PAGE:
Advertisement

Saturday, April 15, 2006

Long stands out - in losing cause

Advertisement

photo

Legendary former Kansas coach and player Don Fambrough, left, was among those honoring longtime football-office staffers Marge Hazlett, center, and Carole Hadl. Hazlett and Hadl were feted Friday at the Eldridge Hotel.

Public-address announcer Hank Booth gave the warning to Jeff Long, after the Kansas University football alumnus made a diving catch near the end of the third annual alumni game.

"Jeff," Booth said into the microphone, "you will feel that tomorrow."

It doesn't matter if he does, he said. For Long, it was redemption after an ill-advised lateral he pitched was fumbled.

He had to redeem himself, by golly. The white team needed him.

"The reason I had to dive for it," he said, "is because I'm slow."

Long's snag drew a nice ovation from several hundred fans watching the alumni game, won by the blue team, 21-7, Friday at Memorial Stadium.

A stealth bomber pilot out of Whiteman Air Force Base in Knob Noster, Mo., Long came to KU in 1981 as a baseball player out of Wichita, then walked on to the football team in time for the 1984 season.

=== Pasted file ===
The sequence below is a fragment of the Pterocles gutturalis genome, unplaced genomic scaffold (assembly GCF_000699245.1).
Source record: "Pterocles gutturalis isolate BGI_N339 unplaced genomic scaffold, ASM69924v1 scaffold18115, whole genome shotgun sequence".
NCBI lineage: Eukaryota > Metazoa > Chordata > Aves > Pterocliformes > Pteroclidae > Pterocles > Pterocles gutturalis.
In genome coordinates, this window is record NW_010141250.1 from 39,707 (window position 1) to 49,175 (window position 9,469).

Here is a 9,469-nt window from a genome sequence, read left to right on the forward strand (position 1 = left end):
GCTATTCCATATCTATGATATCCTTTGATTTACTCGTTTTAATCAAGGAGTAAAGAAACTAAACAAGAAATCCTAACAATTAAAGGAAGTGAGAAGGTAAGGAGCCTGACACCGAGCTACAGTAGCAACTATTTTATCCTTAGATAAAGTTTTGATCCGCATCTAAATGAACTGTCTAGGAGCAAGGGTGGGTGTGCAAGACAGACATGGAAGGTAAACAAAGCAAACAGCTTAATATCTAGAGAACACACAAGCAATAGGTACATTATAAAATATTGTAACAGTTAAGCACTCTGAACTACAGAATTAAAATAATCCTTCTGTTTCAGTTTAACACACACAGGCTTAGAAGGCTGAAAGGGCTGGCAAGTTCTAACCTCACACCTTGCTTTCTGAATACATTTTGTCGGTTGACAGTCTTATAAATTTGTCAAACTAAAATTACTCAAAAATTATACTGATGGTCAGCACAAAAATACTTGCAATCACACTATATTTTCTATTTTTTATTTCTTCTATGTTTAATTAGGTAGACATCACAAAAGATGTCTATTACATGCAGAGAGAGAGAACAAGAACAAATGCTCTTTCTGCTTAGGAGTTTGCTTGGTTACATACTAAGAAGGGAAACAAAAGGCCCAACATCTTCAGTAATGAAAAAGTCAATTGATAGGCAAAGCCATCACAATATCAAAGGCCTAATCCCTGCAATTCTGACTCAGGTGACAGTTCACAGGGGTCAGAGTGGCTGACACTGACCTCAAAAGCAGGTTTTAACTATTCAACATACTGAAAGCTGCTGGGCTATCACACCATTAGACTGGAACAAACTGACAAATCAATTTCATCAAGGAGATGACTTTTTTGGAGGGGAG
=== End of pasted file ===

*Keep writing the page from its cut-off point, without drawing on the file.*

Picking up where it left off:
"When I was playing here, they used to say about me, 'He'll go after anything,'" Long said. "I don't care how old I am. I'm going to dive for it if I have to."

Long wasn't the only one with the competitive spirit. Heck, two players from the 1940s - Don Fambrough and Brian Sperry - suited up Friday. While Fambrough booted four extra points, Sperry played defense and assisted in pass coverage.

The quarterbacks ranged from Frank Seurer to Tyler Quast, while Tony Berry had a 60-yard touchdown reception and an interception return of about 50 yards.

Of course, Berry's pick reminded everyone why they were stuck playing two-hand-touch football these days. After juking and jiving about 50 yards up the field, he had one man to beat - and no energy with which to beat him.

Oh well. The 45-minute running clock was close to expiring by that time anyway. Next stop: a local watering hole to reminisce about the glory days.

"I think the way they do this game is perfect," Long said, showing off a new wound on his knee. "We play about 10 drives so we can walk out of here."

Comments

Use the comment form below to begin a discussion about this content.

Commenting has been disabled for this item.